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Chicago: Chapman Bros., Publishers


J. C. VALLENTINE. The science of farming has received much attention from the subject of this notice, who believes that a small tract of land thoroughly cultivated yields more satisfactory results than a large area partially neglected. He therefore secured only eighty acres, but it comprises some of the choicest land in township 16, range 11, and is eligibly located on section 19. Mr. Vallentine, however, has his residence in the village of Concord, where he owns a good home, and is practically retired from active labor.

Our subject came to this part of Morgan County in the fall of 1846, and since that time has devoted himself largely to the business of a carpenter and joiner, also having a good understanding of the finer trade of cabinet-making. Soon after coming here he established a shop in Concord, but there being then little call for the products of his handiwork, he secured his land and interested himself in agriculture until an increase of population should give him employment at his trade.

Mr. Vallentine first landed in Morgan County at Meredosia, March 5, 1845, a young man, and with a capital of $18 and his trade. He loaned all but $3 of his capital at 12 percent interest for a year, then called it in and decided to locate in Concord, of which he has since been a resident. He was born near Adamsburg, in what was then Adams but is now Westmoreland County, Pa., Dec. 21, 1819, and is the son of Michael Vallentine, a native of Lebanon County, that State. The paternal grandfather of our subject was born in Germany, and coming to America when a young man, settled in the unbroken wilderness of Lebanon County, Pa., where he improved a farm and spent the remainder of his life, dying when quite aged. He married a lady of his own country, who accompanied him to the United States and shared his fortunes the greater part of his life, she too living to be well advanced in years. Grandfather Vallentine, although working industriously, did not accumulate a very great amount of property, but lived honestly, and, with his estimable wife, steadfastly adhered to the doctrines of the Lutheran Church.

Michael Vallentine, the father of our subject, acquired a thorough knowledge of farming, and also learned the shoemaker's trade. In fact, he was a natural mechanic, and could do almost anything with tools. When a young man he emigrated to Adams County, Pa., and was there married to Miss Catherine Fillman, who was born and reared in Lycoming County, and came of German parentage. After their marriage, the parents of our subject lived in Pennsylvania until 1847, and then determined to seek the young State of Illinois. They set out on the journey overland with teams, accompanied by their nine children, camping and cooking by the wayside, and sleeping in their wagon wherever night overtook them.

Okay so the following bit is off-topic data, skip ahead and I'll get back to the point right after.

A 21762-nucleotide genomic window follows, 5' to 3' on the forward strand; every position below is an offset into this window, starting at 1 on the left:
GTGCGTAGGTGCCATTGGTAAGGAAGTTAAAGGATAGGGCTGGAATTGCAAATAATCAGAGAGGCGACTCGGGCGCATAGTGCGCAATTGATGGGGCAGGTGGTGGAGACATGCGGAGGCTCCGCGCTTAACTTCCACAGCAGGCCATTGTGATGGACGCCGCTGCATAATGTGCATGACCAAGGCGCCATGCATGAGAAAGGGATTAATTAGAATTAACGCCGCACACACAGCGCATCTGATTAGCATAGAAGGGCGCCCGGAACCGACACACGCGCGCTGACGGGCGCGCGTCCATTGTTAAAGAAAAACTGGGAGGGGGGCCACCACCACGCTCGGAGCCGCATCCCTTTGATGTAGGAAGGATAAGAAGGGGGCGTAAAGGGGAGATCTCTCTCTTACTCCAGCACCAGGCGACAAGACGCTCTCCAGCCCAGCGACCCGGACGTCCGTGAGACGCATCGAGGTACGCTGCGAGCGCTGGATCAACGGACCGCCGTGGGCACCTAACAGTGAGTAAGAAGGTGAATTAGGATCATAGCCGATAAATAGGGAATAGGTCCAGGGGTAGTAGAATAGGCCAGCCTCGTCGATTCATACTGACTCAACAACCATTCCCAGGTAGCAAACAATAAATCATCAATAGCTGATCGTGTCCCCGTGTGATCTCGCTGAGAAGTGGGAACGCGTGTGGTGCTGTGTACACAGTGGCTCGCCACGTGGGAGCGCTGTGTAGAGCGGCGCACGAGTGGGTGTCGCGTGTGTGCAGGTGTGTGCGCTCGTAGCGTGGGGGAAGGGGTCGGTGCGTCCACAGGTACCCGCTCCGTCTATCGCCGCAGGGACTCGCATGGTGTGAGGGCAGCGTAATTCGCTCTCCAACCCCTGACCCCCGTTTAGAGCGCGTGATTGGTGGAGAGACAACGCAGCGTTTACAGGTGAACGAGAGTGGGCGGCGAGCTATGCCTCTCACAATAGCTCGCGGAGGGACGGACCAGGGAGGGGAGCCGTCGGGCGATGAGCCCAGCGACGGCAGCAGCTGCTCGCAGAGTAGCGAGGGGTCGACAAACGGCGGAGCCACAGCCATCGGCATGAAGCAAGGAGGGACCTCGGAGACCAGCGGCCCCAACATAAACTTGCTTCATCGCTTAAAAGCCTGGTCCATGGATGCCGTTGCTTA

On landing in this county the parents of our subject settled near the present sight of Concord, to which their son, J. G., had preceded them two years. Here they spent the remainder of their lives, the mother dying about 1869, at the age of seventy-two years, and the father in 1878, aged eighty-four. The latter belonged to the Lutheran church, while the mother was a member of the Cumberland Presbyterian. They were the parents of eleven children, four sons and seven daughters, and nearly all lived to mature years.

The subject of this sketch was the eldest son and second child of his parents, and received only such school advantages as were afforded in a section of country thinly populated, with the cabins of settlers few and far between. He set out at an early age to learn the trade of a cabinetmaker, under the instruction of Andrew Wise, in Allenwell, Miflin Co., Pa., and two years later commanded good wages, being an expert workman. He came to Morgan County a single man, and in due time met and married Miss Elizabeth Rentschler. This lady was born in Snyder County, Pa., in 1824, and is the daughter of George and Catherine (Survey) Rentschler, who were natives of Pennsylvania, and who came to Morgan County about 1838. They located near concord, and occupied one home until the death of the father, which occurred in 1879. The mother is still living, although in feeble health, and is about eighty-four years of age.

The childhood and youth of Mrs. Vallentine were spent, in a quiet and uneventful manner, under the home roof, amid the pioneer scenes of Morgan County, where she developed into a pleasing womanhood, and in due time became the wife of our subject. Of the six children who blest their union, two - Mary L. and Lovina - died in early childhood; the eldest daughter living - Catherine - is the wife of c. Roach, a painter by trade, and they reside in concord; Rosa, the widow of Samuel Martin, has one child, and makes her home with her father; John Major married Miss Jennie Standley, and they live on a farm in Clark County, Kan.; Effie M. is the wife of Charles Martin, a carpenter of Collinsville, Ill. Mr. Vallentine, since becoming a voting citizen has uniformly supported the principles of the Democratic party.

1889 Index
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